Matthias Krings. African Appropriations: Cultural Difference, Mimesis, and Media. African Expressive Cultures Series. Bloomington: Indiana University Press, 2015. Illustrations. 328 pp. $80.00 (cloth), ISBN 978-0-253-01625-6; $30.00 (paper), ISBN 978-0-253-01629-4.
Reviewed by Benjamin Lawrance (Rochester Institute of Technology)
Published on H-Africa (July, 2017)
Commissioned by Dawne Y. Curry (University of Nebraska-Lincoln)
Matthias Krings’s African Appropriations examines African engagement with and production of global media cultures. He initially entices his readers with an anecdote about a Tanzanian Seventh-day Adventist Church singing a fateful tale in Swahili about the hubris of the builders of and passengers aboard the Titanic. Krings explains that upon witnessing this performance his mind was jogged to other references to the Titanic disaster, including appropriations of James Cameron’s 1997 epic film. What follows is a uniquely creative book that intertwines these disparate and discontiguous cultural artifacts into a conversation about globalization, localization, transnational media production, mimetic articulation, and theorizations of cultural contact.
A central contention of Krings is that African cultural production today matches if not surpasses African cultural consumption; via appropriation and mimesis vast audiences and networks of African consumers recast foreign media and regain agency. While I am not entirely comfortable with the zero-sum game inference, I am attracted to the anti-canonical overtures of this framework. Africans mediate, domesticate, and borrow old, new, and experimental media to imagine difference, alterity, and desire, and to mimic. To demonstrate his argument, he assembles a set of stories about film, video, music, magazines, email, and digital and other media, which, analyzed together, weave a dynamic and innovative fabric. Krings pulls together a series of unique case studies primarily from Nigeria and Tanzania that also speak to each other via common themes and thus appear to have currency across the continent.
The book’s structure follows a conventional case-study chapter format, and most of the chapters could be read or taught as standalone pieces. Two historical chapters trace the history of spirit possession by European colonial figures from the 1920s, and the proliferation of photo novels in magazines in the 1960s, notably the magazine African Film. The next three-chapter sequences examine film appropriations: the aforementioned riffs on the Titanic, Nigerian facsimiles of Bollywood (with a particularly unsettling study of the rise and fall of Kano’s film industry), and Tanzanian replication of Nollywood. The final third explores the Osama bin Laden merchandise industry, the operations of cyber scammers and their appropriation of orientalist representations of Africa, and finally an odd assemblage of musicians who appear to be disquietingly at ease appropriating African musical forms for primarily European markets. Krings ends with a synthetic theoretical coda, a format that I found refreshing and preferable to a heavy-handed theoretical introduction, although some may crave a deeper theoretical engagement.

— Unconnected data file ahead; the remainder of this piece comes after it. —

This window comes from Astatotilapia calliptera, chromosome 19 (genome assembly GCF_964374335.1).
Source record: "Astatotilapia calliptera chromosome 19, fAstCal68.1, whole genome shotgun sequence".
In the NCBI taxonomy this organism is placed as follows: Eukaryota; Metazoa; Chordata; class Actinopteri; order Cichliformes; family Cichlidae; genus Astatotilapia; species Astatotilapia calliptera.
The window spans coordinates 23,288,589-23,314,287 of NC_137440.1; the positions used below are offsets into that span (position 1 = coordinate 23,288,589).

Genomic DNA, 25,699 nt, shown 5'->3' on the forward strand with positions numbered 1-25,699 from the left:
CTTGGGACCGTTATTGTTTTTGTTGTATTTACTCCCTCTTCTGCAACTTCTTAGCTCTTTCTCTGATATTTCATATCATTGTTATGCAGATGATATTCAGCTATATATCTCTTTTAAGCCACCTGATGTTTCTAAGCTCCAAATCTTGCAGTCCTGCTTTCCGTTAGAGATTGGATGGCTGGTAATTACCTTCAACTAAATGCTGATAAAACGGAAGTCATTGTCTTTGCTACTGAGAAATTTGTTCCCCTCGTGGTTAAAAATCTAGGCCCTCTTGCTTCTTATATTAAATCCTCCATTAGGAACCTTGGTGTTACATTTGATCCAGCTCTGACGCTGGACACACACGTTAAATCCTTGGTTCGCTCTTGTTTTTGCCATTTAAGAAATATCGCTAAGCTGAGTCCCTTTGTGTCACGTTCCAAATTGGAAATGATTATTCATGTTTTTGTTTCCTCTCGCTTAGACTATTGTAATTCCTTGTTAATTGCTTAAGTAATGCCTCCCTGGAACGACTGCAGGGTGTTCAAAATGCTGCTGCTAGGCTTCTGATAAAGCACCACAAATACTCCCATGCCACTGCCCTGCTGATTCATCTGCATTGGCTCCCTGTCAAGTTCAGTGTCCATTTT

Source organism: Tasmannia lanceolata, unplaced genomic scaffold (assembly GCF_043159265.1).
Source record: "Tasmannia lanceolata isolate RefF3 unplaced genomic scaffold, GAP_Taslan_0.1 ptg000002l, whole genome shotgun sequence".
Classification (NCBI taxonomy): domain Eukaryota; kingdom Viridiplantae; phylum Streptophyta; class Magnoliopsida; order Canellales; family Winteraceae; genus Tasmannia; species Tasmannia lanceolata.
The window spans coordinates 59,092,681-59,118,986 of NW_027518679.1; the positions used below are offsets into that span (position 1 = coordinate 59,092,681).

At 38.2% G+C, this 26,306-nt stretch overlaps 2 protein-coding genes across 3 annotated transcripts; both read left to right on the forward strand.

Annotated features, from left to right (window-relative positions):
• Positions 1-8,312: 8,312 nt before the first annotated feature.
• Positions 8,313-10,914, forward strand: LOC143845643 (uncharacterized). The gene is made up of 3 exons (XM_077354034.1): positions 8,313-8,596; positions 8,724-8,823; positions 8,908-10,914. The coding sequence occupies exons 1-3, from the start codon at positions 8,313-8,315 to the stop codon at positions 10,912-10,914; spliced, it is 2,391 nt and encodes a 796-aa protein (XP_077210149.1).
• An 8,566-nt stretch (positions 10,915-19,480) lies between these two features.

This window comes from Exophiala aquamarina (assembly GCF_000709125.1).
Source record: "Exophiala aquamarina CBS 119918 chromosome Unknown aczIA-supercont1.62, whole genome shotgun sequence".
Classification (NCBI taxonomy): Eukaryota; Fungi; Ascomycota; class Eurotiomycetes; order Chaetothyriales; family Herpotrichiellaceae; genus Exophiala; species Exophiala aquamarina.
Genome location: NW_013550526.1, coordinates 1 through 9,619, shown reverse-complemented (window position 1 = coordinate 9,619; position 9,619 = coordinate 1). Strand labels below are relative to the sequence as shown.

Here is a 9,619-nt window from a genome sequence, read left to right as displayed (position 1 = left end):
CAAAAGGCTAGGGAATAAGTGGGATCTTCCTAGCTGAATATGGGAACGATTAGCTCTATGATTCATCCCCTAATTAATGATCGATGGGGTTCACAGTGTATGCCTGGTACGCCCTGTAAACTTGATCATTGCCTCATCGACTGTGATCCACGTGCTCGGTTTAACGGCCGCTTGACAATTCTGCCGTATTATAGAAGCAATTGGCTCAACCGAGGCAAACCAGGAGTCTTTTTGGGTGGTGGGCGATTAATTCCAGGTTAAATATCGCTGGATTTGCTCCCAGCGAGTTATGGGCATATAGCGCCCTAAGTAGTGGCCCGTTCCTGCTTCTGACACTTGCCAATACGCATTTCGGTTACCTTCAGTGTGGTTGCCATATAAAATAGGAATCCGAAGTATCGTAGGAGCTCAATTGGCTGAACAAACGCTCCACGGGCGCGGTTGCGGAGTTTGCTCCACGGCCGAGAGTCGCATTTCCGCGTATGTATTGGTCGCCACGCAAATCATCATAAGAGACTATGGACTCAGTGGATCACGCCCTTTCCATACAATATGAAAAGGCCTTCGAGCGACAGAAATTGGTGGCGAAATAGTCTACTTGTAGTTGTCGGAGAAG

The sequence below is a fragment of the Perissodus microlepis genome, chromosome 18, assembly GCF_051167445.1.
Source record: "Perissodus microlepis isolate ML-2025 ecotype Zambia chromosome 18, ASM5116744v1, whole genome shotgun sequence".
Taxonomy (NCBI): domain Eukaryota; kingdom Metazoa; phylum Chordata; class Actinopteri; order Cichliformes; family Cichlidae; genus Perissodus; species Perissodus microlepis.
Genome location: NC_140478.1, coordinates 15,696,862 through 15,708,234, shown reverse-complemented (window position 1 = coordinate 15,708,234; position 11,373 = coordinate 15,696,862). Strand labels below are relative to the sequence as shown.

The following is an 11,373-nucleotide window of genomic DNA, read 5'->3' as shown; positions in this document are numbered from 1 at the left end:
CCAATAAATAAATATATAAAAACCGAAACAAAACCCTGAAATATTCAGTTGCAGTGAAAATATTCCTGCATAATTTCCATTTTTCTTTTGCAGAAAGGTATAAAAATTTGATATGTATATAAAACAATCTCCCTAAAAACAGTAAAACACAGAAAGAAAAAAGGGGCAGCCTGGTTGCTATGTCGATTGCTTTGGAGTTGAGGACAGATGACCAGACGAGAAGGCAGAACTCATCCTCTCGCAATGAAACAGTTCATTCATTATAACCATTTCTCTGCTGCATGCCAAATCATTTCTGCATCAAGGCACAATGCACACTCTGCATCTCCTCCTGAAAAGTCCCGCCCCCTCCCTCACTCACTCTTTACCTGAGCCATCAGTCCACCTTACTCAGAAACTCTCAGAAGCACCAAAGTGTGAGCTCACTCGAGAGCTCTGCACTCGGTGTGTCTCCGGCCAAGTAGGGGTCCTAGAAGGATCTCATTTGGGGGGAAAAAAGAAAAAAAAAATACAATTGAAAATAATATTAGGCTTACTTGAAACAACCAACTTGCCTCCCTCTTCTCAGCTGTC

Historians and anthropologists will be attracted to Krings’s persistent focus on agency. And geographers and sociologists may be seduced by the transnational, translocal, and continental resonance of the argument, in spite of a focus on several locations. Via his sympathetic characterizations residing in a broad cluster of cultural spaces—from church and rap music via post-terrorist hero-worship and ritual possession to brazen cybercrime—he offers a convincing account of how the socioeconomic, political, and cultural contexts inhabited by contemporary African subjects contribute to the dismantling of the original/copy duarchy, if not the domination/resistance binary.
Had this been published a decade or even half a decade earlier, the title would perhaps have featured the term “globalization.” Saddled thus, some readers may have struggled to disentangle the theoretical strands informing Krings’s remarkable compendium on the recent histories and present lives of media cultures in contemporary Africa. This fortunately is not the case; and instead Krings provides a richly rewarding journey through African mediascapes thoughtfully and cautiously engaged with the expansive literatures on mimesis, cultural production, and difference. Except for occasional editorial sloppiness, African Appropriations is a highly engaging, rigorous, and creative work, and among the most provocative and compelling books I have read in years. It is extremely suitable for undergraduate or graduate instruction, and highly recommended.
If there is additional discussion of this review, you may access it through the network, at: https://networks.h-net.org/h-africa.
Benjamin Lawrance. Review of Krings, Matthias, African Appropriations: Cultural Difference, Mimesis, and Media.
H-Africa, H-Net Reviews.
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